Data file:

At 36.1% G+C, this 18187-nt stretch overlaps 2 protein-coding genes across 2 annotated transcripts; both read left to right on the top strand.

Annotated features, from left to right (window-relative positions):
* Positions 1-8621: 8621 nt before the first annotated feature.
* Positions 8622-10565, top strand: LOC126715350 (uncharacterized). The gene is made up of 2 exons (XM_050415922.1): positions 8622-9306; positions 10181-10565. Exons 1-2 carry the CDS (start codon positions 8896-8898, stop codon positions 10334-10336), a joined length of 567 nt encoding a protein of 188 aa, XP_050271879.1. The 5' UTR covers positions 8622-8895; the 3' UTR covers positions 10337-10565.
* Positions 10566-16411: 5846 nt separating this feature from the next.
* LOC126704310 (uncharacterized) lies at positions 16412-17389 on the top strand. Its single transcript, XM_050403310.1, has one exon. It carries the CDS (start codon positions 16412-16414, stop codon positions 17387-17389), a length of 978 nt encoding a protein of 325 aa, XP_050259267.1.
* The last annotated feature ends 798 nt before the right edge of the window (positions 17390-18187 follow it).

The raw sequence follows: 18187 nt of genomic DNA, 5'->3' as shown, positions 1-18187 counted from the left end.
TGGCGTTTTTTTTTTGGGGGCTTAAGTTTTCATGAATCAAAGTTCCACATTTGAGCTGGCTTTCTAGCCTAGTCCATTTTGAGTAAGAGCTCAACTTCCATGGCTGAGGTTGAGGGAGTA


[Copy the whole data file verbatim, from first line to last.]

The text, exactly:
At 36.1% G+C, this 18187-nt stretch overlaps 2 protein-coding genes across 2 annotated transcripts; both read left to right on the top strand.

Annotated features, from left to right (window-relative positions):
* Positions 1-8621: 8621 nt before the first annotated feature.
* Positions 8622-10565, top strand: LOC126715350 (uncharacterized). The gene is made up of 2 exons (XM_050415922.1): positions 8622-9306; positions 10181-10565. Exons 1-2 carry the CDS (start codon positions 8896-8898, stop codon positions 10334-10336), a joined length of 567 nt encoding a protein of 188 aa, XP_050271879.1. The 5' UTR covers positions 8622-8895; the 3' UTR covers positions 10337-10565.
* Positions 10566-16411: 5846 nt separating this feature from the next.
* LOC126704310 (uncharacterized) lies at positions 16412-17389 on the top strand. Its single transcript, XM_050403310.1, has one exon. It carries the CDS (start codon positions 16412-16414, stop codon positions 17387-17389), a length of 978 nt encoding a protein of 325 aa, XP_050259267.1.
* The last annotated feature ends 798 nt before the right edge of the window (positions 17390-18187 follow it).

The raw sequence follows: 18187 nt of genomic DNA, 5'->3' as shown, positions 1-18187 counted from the left end.
TGGCGTTTTTTTTTTGGGGGCTTAAGTTTTCATGAATCAAAGTTCCACATTTGAGCTGGCTTTCTAGCCTAGTCCATTTTGAGTAAGAGCTCAACTTCCATGGCTGAGGTTGAGGGAGTA